Weir Farm National Historic Site
Weir Farm National Historic Site is located in Ridgefield and Wilton, Connecticut. It commemorates the life and work of American impressionist painter J. Alden Weir and other artists who stayed at the site or lived there, to include Childe Hassam, Albert Pinkham Ryder, John Singer Sargent, and John Twachtman.
|Weir Farm National Historic Site|
|Location||735 Nod Hill Road|
Fairfield County, Connecticut, United States
|Nearest city||Wilton, CT|
|Area||60 acres (24 ha)|
|Visitors||34,802 (in 2014)|
|Governing body||National Park Service|
|Website||Weir Farm National Historic Site|
Both sites maintain ongoing artist-in-residence programs; to date, the Weir Farm Art Center (formerly the Weir Farm Trust) has hosted more than 150 artists for month long stays at the site. Weir Farm also runs an ongoing "Take Part in Art" program, under which visitors can create their own works on site.
After considering the Keene Valley area of New York's Adirondack Mountains for a rural retreat, in 1882 Weir settled instead on hilly countryside in the Branchville section of Ridgefield, acquiring a 153-acre farm there from Erwin Davis in exchange for $10 and a painting. Weir and artists he hosted subsequently produced a large number of paintings depicting Ridgefield landscapes and other nearby countryside.
Weir's daughter Dorothy Weir, a noted artist in her own right, took over management of the property following her father's death in 1919. Sculptor Mahonri Young would build a second studio at Weir Farm after the couple married in 1931.
Artist Sperry Andrews would befriend Mahonri Young and spent several years keeping him company while painting the site. After Mahonris death Sperry would purchase the property and his wife Doris Andrews lead efforts with Cora Weir Burlingham to preserve the Weir Farm site, resulting in the U.S. government designating it a National Historic Site in 1990. Prior to its permanent protection, Weir Farm had been subdivided for housing development in the late 1980s. The Trust for Public Land worked to reacquire the divided land through close to 2 dozen transactions. The Trust for Public Land worked in partnership with the Weir Farm Trust and the State of Connecticut to advocate for its permanent protection. Sperry and his wife Doris Andrews were given life tenancy, and would give impromptu tours of the studios to park visitors until after both had passed.
Afterwards the site underwent extensive restoration to transform the park into a more visitor friendly experience. The two artist studios and house were restored to period, and in May 2014 were made accessible to the public again.
In 2007, the U.S. Department of the Interior sought Congressional approval for the National Park Service to acquire space in nearby Redding, Connecticut for administration and operational support to Weir Farm. Under existing federal law at the time, the National Park Service was authorized to secure expansion space in Ridgefield and Wilton only.
Notable residents and visitorsEdit
- http://www.nps.gov/wefa/historyculture/index.htm "Weir Farm National Historic Site Connecticut: History and Culture," Retrieved 2014-05-03.
- http://www.nps.gov/wefa/historyculture/index.htm "Weir Farm National Historic Site Connecticut: History and Culture," National Park Service. Added 2014-05-03.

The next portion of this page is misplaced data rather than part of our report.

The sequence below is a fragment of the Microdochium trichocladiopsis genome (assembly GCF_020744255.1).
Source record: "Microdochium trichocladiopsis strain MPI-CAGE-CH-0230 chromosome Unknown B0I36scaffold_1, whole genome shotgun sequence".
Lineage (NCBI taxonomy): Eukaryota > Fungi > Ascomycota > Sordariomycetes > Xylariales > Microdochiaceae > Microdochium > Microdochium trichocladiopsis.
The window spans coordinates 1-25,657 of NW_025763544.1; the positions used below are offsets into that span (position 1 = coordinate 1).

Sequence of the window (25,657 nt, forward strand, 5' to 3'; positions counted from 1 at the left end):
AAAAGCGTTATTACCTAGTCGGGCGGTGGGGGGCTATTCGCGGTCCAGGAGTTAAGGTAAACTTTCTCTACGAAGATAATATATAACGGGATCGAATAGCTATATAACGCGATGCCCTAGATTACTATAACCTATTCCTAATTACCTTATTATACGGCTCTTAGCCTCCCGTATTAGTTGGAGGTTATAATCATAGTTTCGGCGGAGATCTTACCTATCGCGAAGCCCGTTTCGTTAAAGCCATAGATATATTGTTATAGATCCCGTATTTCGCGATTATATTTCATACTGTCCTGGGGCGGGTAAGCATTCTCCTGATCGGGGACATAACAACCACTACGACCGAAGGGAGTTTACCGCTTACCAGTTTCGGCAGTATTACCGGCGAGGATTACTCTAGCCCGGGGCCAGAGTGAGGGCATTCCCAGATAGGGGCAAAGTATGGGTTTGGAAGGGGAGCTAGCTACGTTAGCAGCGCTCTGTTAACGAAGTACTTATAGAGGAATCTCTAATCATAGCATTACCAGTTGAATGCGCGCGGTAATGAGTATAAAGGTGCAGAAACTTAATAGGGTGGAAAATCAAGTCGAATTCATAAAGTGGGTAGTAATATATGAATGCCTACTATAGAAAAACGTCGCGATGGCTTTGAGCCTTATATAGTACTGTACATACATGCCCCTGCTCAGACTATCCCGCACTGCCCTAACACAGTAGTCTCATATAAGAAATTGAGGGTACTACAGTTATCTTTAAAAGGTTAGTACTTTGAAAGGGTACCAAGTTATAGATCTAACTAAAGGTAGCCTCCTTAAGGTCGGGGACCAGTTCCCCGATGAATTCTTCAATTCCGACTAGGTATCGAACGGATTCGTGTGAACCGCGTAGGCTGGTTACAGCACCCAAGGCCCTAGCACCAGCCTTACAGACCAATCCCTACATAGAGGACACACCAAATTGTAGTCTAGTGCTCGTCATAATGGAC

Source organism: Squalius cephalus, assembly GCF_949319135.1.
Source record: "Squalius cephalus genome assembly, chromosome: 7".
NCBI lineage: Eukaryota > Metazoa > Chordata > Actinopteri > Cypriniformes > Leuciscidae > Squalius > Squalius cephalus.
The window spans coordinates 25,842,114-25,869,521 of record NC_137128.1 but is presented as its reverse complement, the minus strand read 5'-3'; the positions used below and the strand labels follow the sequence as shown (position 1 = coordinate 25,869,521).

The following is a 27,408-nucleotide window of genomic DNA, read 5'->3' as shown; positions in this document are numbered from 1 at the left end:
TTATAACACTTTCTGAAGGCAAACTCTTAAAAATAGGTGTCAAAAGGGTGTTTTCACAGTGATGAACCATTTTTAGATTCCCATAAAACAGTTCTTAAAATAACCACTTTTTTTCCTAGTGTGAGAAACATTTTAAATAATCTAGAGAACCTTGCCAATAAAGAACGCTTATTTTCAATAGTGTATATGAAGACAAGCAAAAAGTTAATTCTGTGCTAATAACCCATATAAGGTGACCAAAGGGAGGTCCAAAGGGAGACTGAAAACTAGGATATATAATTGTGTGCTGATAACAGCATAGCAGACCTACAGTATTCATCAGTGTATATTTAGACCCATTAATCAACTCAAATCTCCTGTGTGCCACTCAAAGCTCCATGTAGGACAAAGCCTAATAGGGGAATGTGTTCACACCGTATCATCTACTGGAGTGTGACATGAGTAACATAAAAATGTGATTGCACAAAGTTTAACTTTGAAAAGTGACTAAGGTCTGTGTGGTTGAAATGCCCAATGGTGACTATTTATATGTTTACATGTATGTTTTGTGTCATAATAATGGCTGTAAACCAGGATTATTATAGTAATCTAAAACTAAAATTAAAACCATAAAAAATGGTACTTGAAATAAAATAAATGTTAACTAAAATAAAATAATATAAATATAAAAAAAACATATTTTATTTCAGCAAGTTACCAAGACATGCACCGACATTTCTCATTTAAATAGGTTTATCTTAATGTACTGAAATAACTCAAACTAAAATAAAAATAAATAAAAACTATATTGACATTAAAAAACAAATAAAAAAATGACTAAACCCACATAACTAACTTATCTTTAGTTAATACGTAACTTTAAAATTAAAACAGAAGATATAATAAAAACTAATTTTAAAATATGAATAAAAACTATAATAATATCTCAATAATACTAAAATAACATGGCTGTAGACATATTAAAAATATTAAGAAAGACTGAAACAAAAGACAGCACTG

- http://www.nps.gov/wefa/supportyourpark/artist-in-residence-program.htm "Artist-in-Residence program," National Park Service. Retrieved 2014-05-03.
- http://www.nps.gov/wefa/planyourvisit/tpia.htm "Take Part in Art," National Park Service. Retrieved 2014-05-03.
- http://www.usmint.gov/mint_programs/atb/"America the Beautiful Quarters Program," U.S. Mint. Retrieved 2014-05-02.
- http://www.nps.gov/wefa/historyculture/stories.htm "Weir Farm National Historic Site Connecticut: Stories," National Park Service. Retrieved 2014-05-03.
- http://www.nps.gov/wefa/historyculture/jaldenweir.htm "Julian Alden Weir," National Park Service. Retrieved 2014-05-02.
- http://www.nps.gov/history/history/online_books/wefa/clr.pdf "Cultural Landscape Program for Weir Farm National Historic Site," Olmsted Center for Landscape Preservation, National Park Service. Retrieved 2014-05-02.
- http://www.nps.gov/wefa/historyculture/dorothyweiryoung.htm "Dorothy Weir Young," National Park Service. Retrieved 2014-05-03.
- https://www.nytimes.com/2005/08/16/arts/design/16andrews.html?_r=0 "Sperry Andrews, 87, Painter Who Preserved Weir Home, Is Dead," New York Times, 2005-08-16. Retrieved 2014-05-02.
- "Weir Farm National Historic Site". The Trust for Public Land. Retrieved 2018-08-10.
- "Sperry Andrews". National Park Service Website. 2017-07-18. Retrieved 2017-07-18.
- "Restoration". National Park Service Website. 2017-07-18. Retrieved 2017-07-18.
- http://www.nps.gov/wefa/photosmultimedia/historic-artwork.htm "Artwork Galleries," National Park Service. Retrieved 2014-05-02.
- http://www.doi.gov/ocl/hearings/110/HR1836_103007.cfm "Statement of Karen Taylor-Goodrich," U.S. Department of Interior Office of Congressional and Legislative Affairs Hearings and Testimony 110th Congress, 2007-10-30. Retrieved 2014-04-30.
- http://www.nps.gov/wefa/historyculture/upload/Family-and-Friends.pdf "Letter No. 3," Weir National Historic Site Connecticut: Family and Friends," National Park Service. Retrieved 2014-05-02.
- http://www.nps.gov/wefa/photosmultimedia/historic-artwork.htm "Weir Farm National Historic Site Connecticut: Artwork Galleries," National Park Service. Retrieved 2014-05-03.